[JURIST] Special Court for Sierra Leone (SCSL) [official website; JURIST news archive] prosecutor Stephen Rapp [official profile] said Monday that a verdict in the war crimes case against former Liberian President Charles Taylor [case materials; JURIST news archive] is expected in early 2010. Rapp said that the last of the prosecution's 91 witnesses was called last Friday and that the trial will likely remain in recess until April, when the defense will begin calling witnesses. Taylor has pleaded not guilty to all 11 counts [indictment, PDF] of crimes against humanity, violations of the Geneva Conventions [materials], and other violations of international humanitarian law.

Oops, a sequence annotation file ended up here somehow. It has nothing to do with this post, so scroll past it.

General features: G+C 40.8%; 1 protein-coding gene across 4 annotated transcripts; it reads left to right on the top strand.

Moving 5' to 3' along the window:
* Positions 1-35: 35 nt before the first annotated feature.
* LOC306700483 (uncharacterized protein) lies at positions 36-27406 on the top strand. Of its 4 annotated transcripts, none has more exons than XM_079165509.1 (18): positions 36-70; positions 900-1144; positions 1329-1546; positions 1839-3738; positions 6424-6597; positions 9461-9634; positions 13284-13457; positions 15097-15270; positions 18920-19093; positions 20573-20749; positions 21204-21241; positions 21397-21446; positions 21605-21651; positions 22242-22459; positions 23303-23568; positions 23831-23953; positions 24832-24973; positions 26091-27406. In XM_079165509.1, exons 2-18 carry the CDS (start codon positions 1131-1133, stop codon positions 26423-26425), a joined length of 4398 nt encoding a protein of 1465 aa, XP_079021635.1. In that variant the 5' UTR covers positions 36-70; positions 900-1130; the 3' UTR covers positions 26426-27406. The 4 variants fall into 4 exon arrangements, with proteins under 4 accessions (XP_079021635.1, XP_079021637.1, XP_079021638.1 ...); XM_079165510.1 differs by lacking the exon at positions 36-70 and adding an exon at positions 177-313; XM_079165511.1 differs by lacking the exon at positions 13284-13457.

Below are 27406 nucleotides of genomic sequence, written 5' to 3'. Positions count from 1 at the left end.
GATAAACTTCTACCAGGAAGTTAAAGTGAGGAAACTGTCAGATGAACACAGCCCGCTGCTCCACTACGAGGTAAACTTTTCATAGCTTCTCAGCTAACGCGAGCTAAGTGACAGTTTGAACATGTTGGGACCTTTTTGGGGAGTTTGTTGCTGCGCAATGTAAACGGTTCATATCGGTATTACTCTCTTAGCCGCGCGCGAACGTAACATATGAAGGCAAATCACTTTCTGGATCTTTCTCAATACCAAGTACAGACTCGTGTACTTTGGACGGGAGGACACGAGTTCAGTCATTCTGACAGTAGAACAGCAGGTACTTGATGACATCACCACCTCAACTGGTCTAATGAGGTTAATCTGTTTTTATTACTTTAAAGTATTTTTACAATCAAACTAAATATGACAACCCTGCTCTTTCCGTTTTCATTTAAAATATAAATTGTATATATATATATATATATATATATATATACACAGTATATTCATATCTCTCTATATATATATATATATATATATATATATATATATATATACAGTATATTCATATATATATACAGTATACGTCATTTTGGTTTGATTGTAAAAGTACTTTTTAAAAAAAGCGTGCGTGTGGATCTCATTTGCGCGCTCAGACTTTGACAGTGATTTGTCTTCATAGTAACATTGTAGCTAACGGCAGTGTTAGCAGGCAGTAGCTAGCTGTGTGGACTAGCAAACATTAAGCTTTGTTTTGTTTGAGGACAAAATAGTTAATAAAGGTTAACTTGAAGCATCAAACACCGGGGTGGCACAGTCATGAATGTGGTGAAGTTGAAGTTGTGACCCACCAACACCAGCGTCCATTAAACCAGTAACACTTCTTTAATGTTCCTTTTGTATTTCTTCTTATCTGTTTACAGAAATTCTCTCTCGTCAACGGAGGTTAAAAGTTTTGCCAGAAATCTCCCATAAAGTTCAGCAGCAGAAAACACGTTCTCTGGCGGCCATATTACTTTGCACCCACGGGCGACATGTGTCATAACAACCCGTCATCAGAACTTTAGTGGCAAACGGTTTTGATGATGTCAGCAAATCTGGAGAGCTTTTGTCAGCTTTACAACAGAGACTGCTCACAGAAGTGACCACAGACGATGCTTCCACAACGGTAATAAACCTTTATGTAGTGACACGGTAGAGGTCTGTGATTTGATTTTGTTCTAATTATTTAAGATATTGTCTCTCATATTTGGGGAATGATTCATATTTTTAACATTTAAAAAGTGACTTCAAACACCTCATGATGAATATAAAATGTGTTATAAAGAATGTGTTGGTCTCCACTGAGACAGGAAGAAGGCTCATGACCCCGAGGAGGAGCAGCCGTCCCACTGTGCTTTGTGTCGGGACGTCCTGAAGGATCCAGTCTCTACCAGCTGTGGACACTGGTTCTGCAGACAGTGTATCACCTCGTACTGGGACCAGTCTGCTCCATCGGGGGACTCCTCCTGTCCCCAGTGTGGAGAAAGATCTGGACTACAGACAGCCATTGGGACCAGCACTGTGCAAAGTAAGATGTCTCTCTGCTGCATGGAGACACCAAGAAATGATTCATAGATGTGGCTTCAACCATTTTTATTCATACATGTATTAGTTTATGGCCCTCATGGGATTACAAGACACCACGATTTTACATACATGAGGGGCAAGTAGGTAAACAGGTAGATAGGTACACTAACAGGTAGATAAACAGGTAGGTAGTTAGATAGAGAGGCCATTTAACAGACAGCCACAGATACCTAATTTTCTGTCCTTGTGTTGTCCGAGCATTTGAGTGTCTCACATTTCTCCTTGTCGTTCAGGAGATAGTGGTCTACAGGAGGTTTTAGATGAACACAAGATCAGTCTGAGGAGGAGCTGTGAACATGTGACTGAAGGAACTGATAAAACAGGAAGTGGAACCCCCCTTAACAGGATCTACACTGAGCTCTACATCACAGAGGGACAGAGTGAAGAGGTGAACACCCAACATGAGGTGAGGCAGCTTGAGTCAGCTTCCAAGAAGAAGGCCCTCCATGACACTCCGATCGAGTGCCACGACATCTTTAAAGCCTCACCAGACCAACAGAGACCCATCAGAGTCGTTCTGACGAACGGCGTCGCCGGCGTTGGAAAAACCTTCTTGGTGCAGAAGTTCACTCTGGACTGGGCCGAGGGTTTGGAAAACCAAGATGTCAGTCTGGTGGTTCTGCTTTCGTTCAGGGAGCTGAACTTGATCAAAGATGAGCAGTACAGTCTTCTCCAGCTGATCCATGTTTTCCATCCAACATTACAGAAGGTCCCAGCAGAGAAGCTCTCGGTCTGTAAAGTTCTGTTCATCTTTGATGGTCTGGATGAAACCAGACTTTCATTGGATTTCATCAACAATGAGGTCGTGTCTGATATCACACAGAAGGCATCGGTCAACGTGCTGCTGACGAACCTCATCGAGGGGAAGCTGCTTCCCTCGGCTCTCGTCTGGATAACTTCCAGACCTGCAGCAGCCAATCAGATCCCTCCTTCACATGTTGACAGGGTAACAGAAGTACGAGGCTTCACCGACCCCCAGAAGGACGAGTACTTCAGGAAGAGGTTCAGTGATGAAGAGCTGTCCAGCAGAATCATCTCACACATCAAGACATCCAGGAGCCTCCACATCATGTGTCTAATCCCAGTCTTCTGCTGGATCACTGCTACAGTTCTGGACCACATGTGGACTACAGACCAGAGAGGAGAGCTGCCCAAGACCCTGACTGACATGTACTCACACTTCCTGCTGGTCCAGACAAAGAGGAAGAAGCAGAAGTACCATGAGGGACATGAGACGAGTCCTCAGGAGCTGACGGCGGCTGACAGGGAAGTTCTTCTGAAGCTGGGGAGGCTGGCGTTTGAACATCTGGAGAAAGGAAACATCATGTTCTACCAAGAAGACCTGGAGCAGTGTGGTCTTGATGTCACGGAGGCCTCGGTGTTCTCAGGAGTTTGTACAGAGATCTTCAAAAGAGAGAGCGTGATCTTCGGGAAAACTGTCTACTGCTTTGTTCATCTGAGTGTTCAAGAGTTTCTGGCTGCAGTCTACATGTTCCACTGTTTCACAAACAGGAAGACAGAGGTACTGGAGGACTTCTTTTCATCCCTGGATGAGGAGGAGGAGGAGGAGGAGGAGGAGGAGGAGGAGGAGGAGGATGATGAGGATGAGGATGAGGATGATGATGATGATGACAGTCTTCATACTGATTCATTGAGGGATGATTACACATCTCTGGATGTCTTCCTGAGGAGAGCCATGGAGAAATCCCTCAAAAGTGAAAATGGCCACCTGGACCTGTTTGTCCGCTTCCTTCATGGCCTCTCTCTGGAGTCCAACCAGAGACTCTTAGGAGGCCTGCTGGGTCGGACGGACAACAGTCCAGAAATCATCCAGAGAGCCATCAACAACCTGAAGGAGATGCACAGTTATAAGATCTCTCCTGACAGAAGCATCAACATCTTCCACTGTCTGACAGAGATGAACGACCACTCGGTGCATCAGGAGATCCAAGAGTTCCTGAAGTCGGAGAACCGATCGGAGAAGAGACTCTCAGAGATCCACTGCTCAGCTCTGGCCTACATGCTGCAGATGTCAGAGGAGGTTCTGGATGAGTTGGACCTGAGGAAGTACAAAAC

Taylor is generally deemed responsible for leading and funding civil wars in Liberia and neighboring Sierra Leone. He has previously complained that his single court-appointed defense lawyer was unfairly outnumbered [JURIST report] by the prosecution team. The criticism prompted the SCSL to add four people to Taylor's defense team and increase funding available to Taylor [JURIST report] to approximately $100,000 per month, despite a UN report that concluded Taylor may control millions of dollars [JURIST report] held in bank accounts worldwide. It was later determined that Taylor held $5 billion in two US banks [JURIST report] during his presidency. His trial began in Sierra Leone, but has been moved to The Hague [JURIST report] for security reasons. Last month, Taylor's son was sentenced to 97 years [JURIST report] in a US prison for committing torture in Liberia.